The shock philosophy of T-Shirts

Dec. 4, 2006 – FOR IMMEDIATE RELEASE:

(Williamsburg, VA)
Dr. Richard Bimler’s new book, “Laughter!,” reflects on the importance of good humor in our spiritual life . Written with his son Robert, the book looks at both spiritual humor as well as the possible hurtful effects of sarcasm masquerading as humor on T-shirts. His chapter on “The Theology of T-.Shirts,” examines how today’s young people often reflect their attitutudes and thoughts in how they express themselves on what they write and wear, and he offers a moral T-shirt message. This book is on sale now at www.laughter.2truth.com for $13.95.

Dr. Bimler is the former CEO of Wheat Ridge Ministries. This is what he wrote about today’s messages on some T-shirts.

It used to be billboards, then refrigerator magnets. But now to understand the curious philosophies of contemporary life, we need only to read the T-shirts that pass us by in the malls, in schools, and even in our own homes. Let’s look at a few of these walking pieces of current philosophy that have passed my way recently.
• Life isn’t over until the fat man eats your cookies!
• I’m not aging – I’m marinating.
• Baseball is life – the rest is just details.
• Life is hard – then you die.
• Hug a firefighter – feel warm all over.
• Listen, honey, nobody knows how to raise teenagers. You just live through it, and one day they’re people.
• Young at heart – slightly older in other places.
• If you don’t like my attitude, call 1-800-WHO-CARES.
• I may not be rich and famous, but my grandchildren are priceless.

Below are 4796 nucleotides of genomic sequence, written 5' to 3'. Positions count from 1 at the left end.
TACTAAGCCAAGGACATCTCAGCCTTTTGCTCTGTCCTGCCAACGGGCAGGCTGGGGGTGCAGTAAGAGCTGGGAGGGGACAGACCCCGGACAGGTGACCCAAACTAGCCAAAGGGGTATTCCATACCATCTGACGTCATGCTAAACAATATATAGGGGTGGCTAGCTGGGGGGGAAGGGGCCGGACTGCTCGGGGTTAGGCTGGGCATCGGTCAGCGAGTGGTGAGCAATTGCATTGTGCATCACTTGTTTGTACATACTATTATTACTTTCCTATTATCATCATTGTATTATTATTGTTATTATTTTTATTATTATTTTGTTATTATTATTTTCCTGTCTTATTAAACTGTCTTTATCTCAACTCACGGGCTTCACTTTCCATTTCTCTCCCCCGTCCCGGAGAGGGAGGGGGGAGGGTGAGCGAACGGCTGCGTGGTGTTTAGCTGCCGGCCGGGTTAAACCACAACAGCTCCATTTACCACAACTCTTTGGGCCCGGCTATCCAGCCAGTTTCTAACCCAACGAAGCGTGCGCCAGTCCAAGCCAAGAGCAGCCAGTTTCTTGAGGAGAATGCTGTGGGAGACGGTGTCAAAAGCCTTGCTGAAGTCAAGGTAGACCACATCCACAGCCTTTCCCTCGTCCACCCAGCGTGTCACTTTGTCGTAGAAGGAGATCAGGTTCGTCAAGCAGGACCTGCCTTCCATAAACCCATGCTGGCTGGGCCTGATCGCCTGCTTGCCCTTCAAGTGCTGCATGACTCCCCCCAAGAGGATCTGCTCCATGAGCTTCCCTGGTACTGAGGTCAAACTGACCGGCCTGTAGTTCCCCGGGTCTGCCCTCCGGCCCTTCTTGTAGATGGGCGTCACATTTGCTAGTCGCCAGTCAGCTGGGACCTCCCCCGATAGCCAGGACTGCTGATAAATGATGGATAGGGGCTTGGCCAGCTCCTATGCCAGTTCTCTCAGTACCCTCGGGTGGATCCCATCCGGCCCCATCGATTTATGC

• In the beginning was the word, and the word was chocolate, and it was good (Confections 1.5 ounces, 240 calories).
• I’m busy, you’re boring – have a nice day.
• Make the ball lie in green pastures, not in still waters (Arnie 3, par 72).
• Places to go, people to annoy.
• I’m so impatient I’m looking for a crash course on patience.

What does all this mean? It means that obviously we are living around and in the midst of different philosophies of life. It means that now more than ever we need to intentionally verbalize and demonstrate our faith in the Lord Jesus Christ in strong, firm and celebrative ways.

It means that in the midst of pain and frustration, it’s important to lighten up. It means that we need to listen to people and to the messages on their T-shirts. It means that people do not just read our T-shirts, they “read” our lives in terms of how we respond, listen, and react to them and their needs.

How do people read our appearance, our habits, our words? What message are we giving out? Perhaps more than wearing T-shirts that joyfully tell the message of health and hope in the name of the Lord Jesus, we need to wear a shirt that simply says, “Loved by God – and I’m glad!”

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